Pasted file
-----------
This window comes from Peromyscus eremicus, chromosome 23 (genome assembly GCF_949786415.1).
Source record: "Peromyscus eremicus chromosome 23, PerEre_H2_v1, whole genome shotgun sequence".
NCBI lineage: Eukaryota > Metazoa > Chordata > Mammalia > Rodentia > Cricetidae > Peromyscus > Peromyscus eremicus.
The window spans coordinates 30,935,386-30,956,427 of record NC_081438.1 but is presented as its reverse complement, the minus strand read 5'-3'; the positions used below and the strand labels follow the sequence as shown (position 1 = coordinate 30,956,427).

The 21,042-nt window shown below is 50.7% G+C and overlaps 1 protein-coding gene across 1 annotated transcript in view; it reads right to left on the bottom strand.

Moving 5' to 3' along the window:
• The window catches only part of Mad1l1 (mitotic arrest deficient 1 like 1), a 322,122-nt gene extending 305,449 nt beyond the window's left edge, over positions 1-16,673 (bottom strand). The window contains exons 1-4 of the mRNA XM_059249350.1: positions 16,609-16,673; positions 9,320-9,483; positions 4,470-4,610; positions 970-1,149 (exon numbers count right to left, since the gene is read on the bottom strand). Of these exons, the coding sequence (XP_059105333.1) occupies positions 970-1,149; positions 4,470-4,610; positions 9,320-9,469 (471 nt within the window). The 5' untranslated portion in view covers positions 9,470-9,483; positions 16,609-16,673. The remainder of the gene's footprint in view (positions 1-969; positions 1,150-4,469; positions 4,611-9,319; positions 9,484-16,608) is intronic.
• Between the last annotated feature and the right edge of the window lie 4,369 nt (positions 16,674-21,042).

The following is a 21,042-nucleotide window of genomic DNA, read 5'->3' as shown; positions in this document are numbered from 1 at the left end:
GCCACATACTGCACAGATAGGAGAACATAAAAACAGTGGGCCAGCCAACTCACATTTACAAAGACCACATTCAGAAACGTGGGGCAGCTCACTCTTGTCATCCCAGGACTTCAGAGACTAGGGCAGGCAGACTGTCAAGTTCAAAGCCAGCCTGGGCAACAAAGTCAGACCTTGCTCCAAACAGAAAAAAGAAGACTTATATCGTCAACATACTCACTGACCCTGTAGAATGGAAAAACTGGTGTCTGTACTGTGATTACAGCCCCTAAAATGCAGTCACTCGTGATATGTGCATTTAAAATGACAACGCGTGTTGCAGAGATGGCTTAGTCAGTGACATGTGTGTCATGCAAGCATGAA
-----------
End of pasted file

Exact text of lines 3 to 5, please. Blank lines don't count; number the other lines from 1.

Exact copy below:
NCBI lineage: Eukaryota > Metazoa > Chordata > Mammalia > Rodentia > Cricetidae > Peromyscus > Peromyscus eremicus.
The window spans coordinates 30,935,386-30,956,427 of record NC_081438.1 but is presented as its reverse complement, the minus strand read 5'-3'; the positions used below and the strand labels follow the sequence as shown (position 1 = coordinate 30,956,427).

The 21,042-nt window shown below is 50.7% G+C and overlaps 1 protein-coding gene across 1 annotated transcript in view; it reads right to left on the bottom strand.